De sociale psychologie van goedgelovigheid

Er is een nieuw boek verschenen over goedgelovigheid: The Social Psychology of Gullibility. Het boek bevat bijdragen van een groot aantal sociaal psychologen. Het gaat in op de oorzaken, functies en gevolgen van goedgelovigheid en de psychologische processen die het in de hand werken of afremmen. Dat de wetenschappelijke psychologie goedgelovigheid serieus gaat onderzoeken lijkt me een goede zaak in deze tijd waarin we van alle kanten bestookt worden met onwaarheden en misinformatie met alle negatieve consequenties van dien. 

Inhoudsopgave

Contents

The Social Psychology of Gullibility

Chapter 1. Homo Credulus: On the social psychology of gullibility. Joseph P. Forgas, University of New South Wales, and Roy F. Baumeister, University of Queensland.

Part I. The Nature and Functions of Credulity

Chapter 2. The mask of love and sexual gullibility. Roy F. Baumeister (University of Queensland), Jessica A Maxwell, Geoffrey P Thomas (Florida state University), and Kathleen D. Vohs (University of Minnesota).

Chapter 3. Gullible but Functional? Information repetition and the formation of beliefs. Christian Unkelbach and Alex Koch, (University of Cologne, Germany).

Chapter 4. Belief in Conspiracy Theories: Looking beyond gullibility. KarenDouglas, Sutton, R. M. and Chicoka, A. (University of Kent, UK).

Chapter 5. Psychological Science Meets a Gullible Post-Truth World. David Myers (Hope College).

Part II. Cognitive processes and gullibility

Chapter 6. Towards a Credible Theory of Gullibility. Joachim I. Krueger (Brown University), Claudia Vogrincic-Haselbacher (University of Graz, Austria), Anthony M. Evans (Tilburg University, The Netherlands).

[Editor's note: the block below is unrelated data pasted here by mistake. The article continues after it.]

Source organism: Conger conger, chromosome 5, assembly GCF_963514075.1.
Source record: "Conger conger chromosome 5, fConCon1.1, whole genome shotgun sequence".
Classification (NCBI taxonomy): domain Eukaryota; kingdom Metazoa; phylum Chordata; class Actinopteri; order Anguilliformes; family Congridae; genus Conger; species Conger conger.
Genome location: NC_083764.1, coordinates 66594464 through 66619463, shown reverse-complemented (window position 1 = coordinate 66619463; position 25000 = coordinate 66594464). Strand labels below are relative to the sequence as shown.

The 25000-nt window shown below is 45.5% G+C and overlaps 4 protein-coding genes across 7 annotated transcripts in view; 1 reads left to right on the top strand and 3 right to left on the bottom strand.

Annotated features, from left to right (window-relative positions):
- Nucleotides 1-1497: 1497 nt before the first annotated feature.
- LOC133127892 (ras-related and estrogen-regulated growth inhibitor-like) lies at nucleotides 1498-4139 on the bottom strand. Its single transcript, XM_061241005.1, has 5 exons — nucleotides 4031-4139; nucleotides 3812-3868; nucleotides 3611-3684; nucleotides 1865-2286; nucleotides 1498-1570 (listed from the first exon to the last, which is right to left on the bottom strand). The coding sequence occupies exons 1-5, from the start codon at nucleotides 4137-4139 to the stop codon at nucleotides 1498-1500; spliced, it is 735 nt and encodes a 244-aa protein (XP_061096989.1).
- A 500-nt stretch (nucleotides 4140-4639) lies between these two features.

Chapter 7. Metacognitive Myopia – Gullibility as a Major Obstacle in the Way of Rational Behavior. Klaus Fiedler (University of Heidelberg, Germany).

Chapter 8. The skeptical (ungullible) mindset. Ruth Mayo (The Hebrew University of Jerusalem)

Chapter 9. Comparing is believing: Ease of comparison as a means to induce gullibility. Fritz Strack (University of Würzburg).

Part III. Affective and Motivational Processes and Gullibility

Chapter 10. On The Role of Affect in Gullibility: Can Positive Mood Increase, and Negative Mood Reduce Credulity? Joseph P. Forgas (University of New South Wales).

Chapter 11. Gullible or Streetwise: How Does the Self Bias Information Processing? C. Neil Macrae, Juliana L. Olivier,Johanna K. Falbén, Marius Golubickis (University of Aberdeen)

Chapter 12. Gullible to Ourselves. David Dunning (University of Michigan).

Chapter 13. The smell of suspicion: How the nose curbs gullibility. Norbert Schwarz (University of Southern California) and Spike W. S. Lee (University of Toronto).

Part IV. Social and Cultural Aspects of Gullibility

Chapter 14. Cultural fluency, mindlessness and gullibility. Daphna Oyserman (University of Southern California).

Chapter 15. Scientific Gullibility. Lee Jussim (Rutgers University), Sean T. Stevens (NYU, Stern School of Business), Nathan Honeycutt (Rutgers University), Stephanie M. Anglin (Carnegie Mellon University), and Nicholas Fox (Rutgers University).

Chapter 16. Gullibility and the envelope of Legitimacy. Joel Cooper and Joseph J. Avery (Princeton University).

Chapter 17. Belief in Conspiracy Theories: Gullibility or Rational Skepticism? Jan-Willem van Prooijen (VU Amsterdam).

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